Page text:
Texas says no to Tesla direct sales

Texas just ran out the clock on Tesla.

Facing pressure from state car dealerships, this week the Texas legislature declined to take up several bills that would have allowed Tesla to sell cars directly to consumers.

Under current state law, automakers must sell cars through a third-party dealership, which Tesla has refused to do.

Altering dealership laws has proved to be a long, challenging process for the electric carmaker. Many states have laws that mandate automakers to adhere to the dealer model.

Complicating matters, local car dealers are often large sources of tax revenue for state and local governments, creating a disincentive for lawmakers to change laws that protect the third party dealers.

In several states including Texas, Tesla maintains showrooms, but is barred from selling cars directly, allowing test drives — or even directing customers to the Tesla website.

As Ars Technica points out, the lone star state hasn’t been particularly hospitable to Tesla. In 2013, the state assembly refused to take up a similar bill.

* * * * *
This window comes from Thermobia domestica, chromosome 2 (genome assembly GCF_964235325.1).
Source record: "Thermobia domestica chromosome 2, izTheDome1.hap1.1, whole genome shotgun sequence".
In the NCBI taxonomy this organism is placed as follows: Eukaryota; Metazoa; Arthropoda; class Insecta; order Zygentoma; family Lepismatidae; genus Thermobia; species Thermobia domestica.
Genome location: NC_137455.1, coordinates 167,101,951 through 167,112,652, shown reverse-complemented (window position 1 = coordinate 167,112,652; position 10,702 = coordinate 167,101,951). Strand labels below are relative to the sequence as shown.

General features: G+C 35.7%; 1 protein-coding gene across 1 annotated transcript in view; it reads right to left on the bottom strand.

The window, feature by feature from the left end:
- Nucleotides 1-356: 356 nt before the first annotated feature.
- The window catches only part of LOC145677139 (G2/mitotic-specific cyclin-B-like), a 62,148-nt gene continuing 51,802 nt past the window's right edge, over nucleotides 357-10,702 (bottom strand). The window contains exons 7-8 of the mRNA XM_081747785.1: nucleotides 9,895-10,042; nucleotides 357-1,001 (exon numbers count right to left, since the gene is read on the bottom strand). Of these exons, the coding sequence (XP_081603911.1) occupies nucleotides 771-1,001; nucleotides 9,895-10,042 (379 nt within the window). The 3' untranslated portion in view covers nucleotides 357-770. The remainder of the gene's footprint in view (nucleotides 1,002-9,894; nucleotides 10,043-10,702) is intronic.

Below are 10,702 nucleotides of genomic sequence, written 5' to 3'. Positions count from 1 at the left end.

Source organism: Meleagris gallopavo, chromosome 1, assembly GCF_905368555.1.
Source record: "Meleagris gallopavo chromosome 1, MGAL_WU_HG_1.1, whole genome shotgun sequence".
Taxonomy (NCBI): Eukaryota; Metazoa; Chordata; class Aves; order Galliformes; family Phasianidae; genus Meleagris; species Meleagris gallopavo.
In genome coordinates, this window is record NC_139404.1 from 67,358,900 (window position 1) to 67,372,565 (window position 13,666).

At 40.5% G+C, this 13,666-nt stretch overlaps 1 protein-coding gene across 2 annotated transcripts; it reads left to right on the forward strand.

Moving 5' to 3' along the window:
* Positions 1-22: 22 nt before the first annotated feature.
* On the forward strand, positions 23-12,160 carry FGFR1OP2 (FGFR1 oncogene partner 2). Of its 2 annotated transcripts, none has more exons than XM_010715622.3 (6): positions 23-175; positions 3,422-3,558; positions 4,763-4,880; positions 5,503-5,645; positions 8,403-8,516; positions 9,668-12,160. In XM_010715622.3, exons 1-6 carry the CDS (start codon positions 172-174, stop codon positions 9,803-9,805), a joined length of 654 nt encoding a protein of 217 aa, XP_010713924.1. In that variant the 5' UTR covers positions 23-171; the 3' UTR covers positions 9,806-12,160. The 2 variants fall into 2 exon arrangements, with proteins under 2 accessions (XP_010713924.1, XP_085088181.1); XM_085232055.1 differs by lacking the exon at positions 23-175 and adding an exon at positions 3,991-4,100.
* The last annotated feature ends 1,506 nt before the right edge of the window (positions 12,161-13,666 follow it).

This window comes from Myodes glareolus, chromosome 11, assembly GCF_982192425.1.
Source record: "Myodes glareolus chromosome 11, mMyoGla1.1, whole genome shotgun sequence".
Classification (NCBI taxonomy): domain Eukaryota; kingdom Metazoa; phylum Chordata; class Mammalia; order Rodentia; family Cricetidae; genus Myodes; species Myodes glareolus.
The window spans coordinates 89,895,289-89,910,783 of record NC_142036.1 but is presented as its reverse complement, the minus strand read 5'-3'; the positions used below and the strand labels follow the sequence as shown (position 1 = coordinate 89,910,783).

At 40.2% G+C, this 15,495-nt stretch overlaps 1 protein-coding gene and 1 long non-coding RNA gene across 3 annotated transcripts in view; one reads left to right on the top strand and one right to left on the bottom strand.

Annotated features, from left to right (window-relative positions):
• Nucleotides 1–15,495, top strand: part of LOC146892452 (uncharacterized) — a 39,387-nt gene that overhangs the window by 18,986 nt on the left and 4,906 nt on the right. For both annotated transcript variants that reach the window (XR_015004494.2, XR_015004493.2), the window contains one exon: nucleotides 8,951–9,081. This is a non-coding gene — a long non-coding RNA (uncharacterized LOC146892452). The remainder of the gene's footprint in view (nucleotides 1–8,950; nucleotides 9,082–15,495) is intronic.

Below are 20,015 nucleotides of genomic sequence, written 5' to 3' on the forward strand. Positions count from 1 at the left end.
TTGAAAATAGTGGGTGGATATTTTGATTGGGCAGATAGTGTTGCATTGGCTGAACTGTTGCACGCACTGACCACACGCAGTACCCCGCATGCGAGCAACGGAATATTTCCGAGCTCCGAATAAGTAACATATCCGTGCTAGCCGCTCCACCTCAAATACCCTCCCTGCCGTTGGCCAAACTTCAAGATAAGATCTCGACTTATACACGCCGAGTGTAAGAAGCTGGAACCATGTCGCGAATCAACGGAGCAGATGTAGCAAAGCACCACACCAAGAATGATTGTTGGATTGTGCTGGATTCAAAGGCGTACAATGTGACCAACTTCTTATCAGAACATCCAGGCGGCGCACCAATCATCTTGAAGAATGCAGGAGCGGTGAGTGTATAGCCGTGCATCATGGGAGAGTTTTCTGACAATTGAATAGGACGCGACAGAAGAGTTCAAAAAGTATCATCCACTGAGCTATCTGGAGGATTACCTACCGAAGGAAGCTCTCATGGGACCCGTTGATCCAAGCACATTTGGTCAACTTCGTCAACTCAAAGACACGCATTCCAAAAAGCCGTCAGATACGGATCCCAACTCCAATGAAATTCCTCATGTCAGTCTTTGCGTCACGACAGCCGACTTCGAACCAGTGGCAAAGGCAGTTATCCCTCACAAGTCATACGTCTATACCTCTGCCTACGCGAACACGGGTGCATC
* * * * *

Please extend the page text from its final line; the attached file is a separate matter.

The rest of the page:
Tesla CEO Elon Musk made another push, bumping up his financial support for several Texas state politicians in 2014. But he was unable to outspend local dealers. According to the Texas Tribune, Texas car dealerships outspent Musk 40 to 1 in the 2014 election.

Tesla has recently had some success with its direct-sales approach. In March, New Jersey finally allowed Tesla to open four outlets after a protracted debate with state dealerships. New York, Maryland, Ohio, and Pennsylvania have all also changed laws in recent years to allow the electric automaker to sell directly to consumers.

For its part, the federal government has been supportive of Tesla’s efforts to circumvent dealerships. This week, the Federal Trade Commission urged Michigan lawmakers to repeal the state’s third party dealership mandate, claiming that Michigan’s auto practices are anti-competitive.

“In our view, current provisions operate as a special protection for dealers — a protection that is likely harming both competition and consumers,” the FTC said.

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